The Kill-zone: How to Dodge a Sniper’s Bullet

Under mild simplifying assumptions, a projectile follows a parabolic trajectory. This results from Newton’s law of motion. Thus, for a fixed energy, there is an accessible region around the firing point comprising all the points that can be reached. We will derive a mathematical description for this kill-zone (the term kill-zone, used for dramatic effect, is the region embracing all the points that can be reached by a sniper’s bullet, given a fixed muzzle velocity).


Family of trajectories with fixed initial speed and varying launch angles. Two particular trajectories are shown in black.

The Laws of Motion

We look at motion in a vertical plane, and measure distances {x} horizontally and {y} vertically, with the launch-point as origin. If air drag is neglected, the only force is the downward gravitation and the equations of motion (dots denoting time derivatives) are

\displaystyle \begin{array}{rcl} m \dot u &= m \ddot x &= 0 \\ m \dot v &= m \ddot y &= -mg \end{array}

The initial position is {(x_0,y_0)=(0,0)} and the initial velocity is {(u_0,v_0)}. Since the acceleration of gravity {g} is constant, the equations are easily integrated. The first integration gives

\displaystyle \begin{array}{rcl} u &= \dot x &= u_0 \\ v &= \dot y &= v_0 - g t \end{array}

Thus, the horizontal speed {u} remains constant and the vertical speed {v} decreases linearly with time. Another integration gives the positions:

\displaystyle \begin{array}{rcl} x &= u_0 t \\ y &= v_0 t - \frac{1}{2} g t^2 \end{array}

Using the first of these to replace {t} by {x/u_0}, we get

\displaystyle y = \left(\frac{v_0}{u_0}\right) x - \left(\frac{g}{2 u_0^2}\right) x^2 \ \ \ \ \ (1)

This is an equation for a parabola, concave downwards with a vertical axis. It is obvious that {y=0} when {x = 0} and when {x = (u_0 v_0)/g}.

The launch angle {\theta} is given in terms of the initial velocity components:

\displaystyle \tau = \tan\theta = \frac{v_0}{u_0}

The initial speed squared is {V_0^2 = u_0^2 + v_0^2} and the components may now be written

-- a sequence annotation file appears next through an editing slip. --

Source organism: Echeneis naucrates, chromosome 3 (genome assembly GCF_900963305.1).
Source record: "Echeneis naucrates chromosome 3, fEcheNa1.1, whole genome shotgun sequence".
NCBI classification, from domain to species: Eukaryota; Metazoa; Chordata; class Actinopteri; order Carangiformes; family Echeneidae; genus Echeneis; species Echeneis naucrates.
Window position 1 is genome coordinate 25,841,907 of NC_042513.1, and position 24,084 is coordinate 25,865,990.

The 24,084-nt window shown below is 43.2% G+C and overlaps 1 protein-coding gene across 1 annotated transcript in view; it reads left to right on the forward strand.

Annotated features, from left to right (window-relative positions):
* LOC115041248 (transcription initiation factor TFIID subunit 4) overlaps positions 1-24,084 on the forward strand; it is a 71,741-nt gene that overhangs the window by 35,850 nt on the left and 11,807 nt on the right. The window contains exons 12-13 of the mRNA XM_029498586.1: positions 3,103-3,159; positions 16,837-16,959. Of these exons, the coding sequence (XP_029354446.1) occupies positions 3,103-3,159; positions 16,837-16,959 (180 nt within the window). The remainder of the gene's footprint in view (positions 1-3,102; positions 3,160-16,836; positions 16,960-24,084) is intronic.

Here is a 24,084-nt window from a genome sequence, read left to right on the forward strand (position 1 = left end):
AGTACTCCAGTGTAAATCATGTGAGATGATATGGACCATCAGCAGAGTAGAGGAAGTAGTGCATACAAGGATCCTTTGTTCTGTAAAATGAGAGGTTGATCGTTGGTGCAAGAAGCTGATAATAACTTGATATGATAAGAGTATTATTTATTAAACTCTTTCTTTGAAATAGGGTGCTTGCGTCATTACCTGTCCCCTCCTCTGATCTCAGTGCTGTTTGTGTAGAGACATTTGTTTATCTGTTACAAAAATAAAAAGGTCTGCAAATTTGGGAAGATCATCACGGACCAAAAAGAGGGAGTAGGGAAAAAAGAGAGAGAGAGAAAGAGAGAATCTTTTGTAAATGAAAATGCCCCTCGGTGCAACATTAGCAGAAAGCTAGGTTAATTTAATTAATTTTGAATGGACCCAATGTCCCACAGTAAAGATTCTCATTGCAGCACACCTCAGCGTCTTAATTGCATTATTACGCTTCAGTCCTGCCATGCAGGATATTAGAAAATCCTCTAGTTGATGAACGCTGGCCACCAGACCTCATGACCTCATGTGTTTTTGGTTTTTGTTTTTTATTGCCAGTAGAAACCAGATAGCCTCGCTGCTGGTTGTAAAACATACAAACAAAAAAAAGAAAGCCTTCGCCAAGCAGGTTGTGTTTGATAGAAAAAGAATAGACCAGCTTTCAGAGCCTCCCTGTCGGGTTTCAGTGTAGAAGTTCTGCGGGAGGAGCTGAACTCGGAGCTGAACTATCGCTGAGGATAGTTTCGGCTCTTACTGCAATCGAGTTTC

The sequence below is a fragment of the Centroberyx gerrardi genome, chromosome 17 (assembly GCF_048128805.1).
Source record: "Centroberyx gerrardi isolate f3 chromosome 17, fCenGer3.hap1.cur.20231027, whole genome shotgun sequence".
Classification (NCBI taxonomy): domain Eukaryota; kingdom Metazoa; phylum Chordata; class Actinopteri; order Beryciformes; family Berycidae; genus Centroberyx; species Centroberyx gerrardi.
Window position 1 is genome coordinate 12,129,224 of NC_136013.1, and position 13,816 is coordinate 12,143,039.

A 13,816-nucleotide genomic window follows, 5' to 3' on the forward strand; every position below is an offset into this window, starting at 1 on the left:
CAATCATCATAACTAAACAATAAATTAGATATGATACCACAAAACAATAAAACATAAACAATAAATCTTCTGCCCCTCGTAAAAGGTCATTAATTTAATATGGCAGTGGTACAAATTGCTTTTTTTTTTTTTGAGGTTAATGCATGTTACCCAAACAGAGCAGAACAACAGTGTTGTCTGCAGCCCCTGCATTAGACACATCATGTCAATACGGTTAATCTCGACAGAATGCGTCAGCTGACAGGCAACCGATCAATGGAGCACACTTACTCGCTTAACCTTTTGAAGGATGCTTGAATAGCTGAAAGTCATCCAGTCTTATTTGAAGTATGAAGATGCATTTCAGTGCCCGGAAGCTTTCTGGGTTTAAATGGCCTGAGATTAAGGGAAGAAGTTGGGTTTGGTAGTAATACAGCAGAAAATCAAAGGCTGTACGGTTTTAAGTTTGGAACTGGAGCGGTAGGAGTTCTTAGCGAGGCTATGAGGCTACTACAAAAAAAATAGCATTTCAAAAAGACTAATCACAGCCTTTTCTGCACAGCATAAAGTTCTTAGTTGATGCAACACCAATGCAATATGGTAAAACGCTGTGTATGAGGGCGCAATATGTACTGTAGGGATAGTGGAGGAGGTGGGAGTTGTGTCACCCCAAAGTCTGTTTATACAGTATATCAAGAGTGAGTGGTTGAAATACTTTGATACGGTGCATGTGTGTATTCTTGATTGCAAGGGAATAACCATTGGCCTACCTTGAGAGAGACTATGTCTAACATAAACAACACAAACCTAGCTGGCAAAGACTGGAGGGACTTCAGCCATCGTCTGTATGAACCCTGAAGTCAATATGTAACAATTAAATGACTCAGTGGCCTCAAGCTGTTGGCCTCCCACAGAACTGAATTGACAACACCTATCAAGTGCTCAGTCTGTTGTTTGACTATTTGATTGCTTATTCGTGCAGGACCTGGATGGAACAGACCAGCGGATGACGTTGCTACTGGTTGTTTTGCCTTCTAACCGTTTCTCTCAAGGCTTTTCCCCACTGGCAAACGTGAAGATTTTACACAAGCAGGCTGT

\displaystyle u_0 = V_0 \cos\theta \qquad\mbox{and}\qquad v_0 = V_0 \sin\theta

Bounding the Kill-zone

Let’s consider an arbitrary target point {(X,Y)} and ask if it lies on one or more of the trajectories. With initial speed {V_0} and launch angle {\theta}, the trajectory is given by equation (1), now written

\displaystyle y = \left(\tan\theta\right) x - \left(\frac{g}{2 V_0^2\cos^2\theta}\right) x^2 \ \ \  (2)

Noting that {\tau = \tan\theta} and {\cos^2\theta = 1/\sec^2\theta = 1/(1+\tau^2)}, and assuming that {(X,Y)} is on the trajectory, we can write

\displaystyle Y = \tau X - (1+\tau^2)\left(\frac{g}{2 V_0^2}\right) X^2  \ \ \ \ \ (3)

This is a quadratic in {\tau} which we write

\displaystyle \left(\frac{g X^2}{2 V_0^2}\right) \tau^2 - X \tau + \left[ Y + \left(\frac{g X^2}{2 V_0^2}\right) \right] = 0 \ \ \ \ \ (4)

The accessible points are those that yield real solutions for {\tau}. The criterion for this is the positivity of the discriminant

\displaystyle \Delta = X^2 - 4 \left(\frac{g X^2}{2 V_0^2}\right)\left[ Y + \left(\frac{g X^2}{2 V_0^2}\right) \right]

For {\Delta > 0} there are two real roots and two trajectories passing through {(X,Y)}. For {\Delta < 0} there are no real roots and no trajectories through {(X,Y)}. The accessible region is delimited by requiring {\Delta = 0}, which gives us

\displaystyle Y = \left(\frac{V_0^2}{2g}\right) - \left(\frac{g}{2 V_0^2}\right) X^2 \ \ \ \ \ (5)

This is a parabola and it is the envelope of all the parabolic trajectories. It is shown as a red curve in the Figure below.


Family of trajectories (blue) and their envelope curve (red).

A More General Approach

There is a general method of constructing the envelope of a family of curves. Suppose each curve is determined by a value of the parameter {\theta}, and the family can be specified by the equation {f(x,y,\theta)=0}. In the case considered above we have

\displaystyle f(x,y,\theta) \equiv \left(\tan\theta\right) x - \left(\frac{g}{2 V_0^2\cos^2\theta}\right) x^2 - y  \ \ \ \ \ (6)

The envelope is determined by the simultaneous equations

\displaystyle f(x,y,\theta) = 0 \qquad\mbox{and}\qquad \frac{\partial f}{\partial\theta} = 0

Eliminating the parameter {\theta} between these, we get an equation of the form {g(x,y) = 0} for the envelope. The method gives the same result (5) as before.

Final Remark

We have seen that a sniper can shoot anyone who is within the envelope parabola. However, several practical issues have been ignored. In particular, we note that, since the energy of the projectile is conserved and its potential energy increases linearly with height, the kinetic energy must decrease linearly. Thus, close to the envelope apex the speed of the bullet may be insufficient to inflict much damage.

Acknowledgement: The problem of the envelope of parabolic trajectories was suggested by Dr Mark Dukes of UCD School of Mathematics and Statistics.

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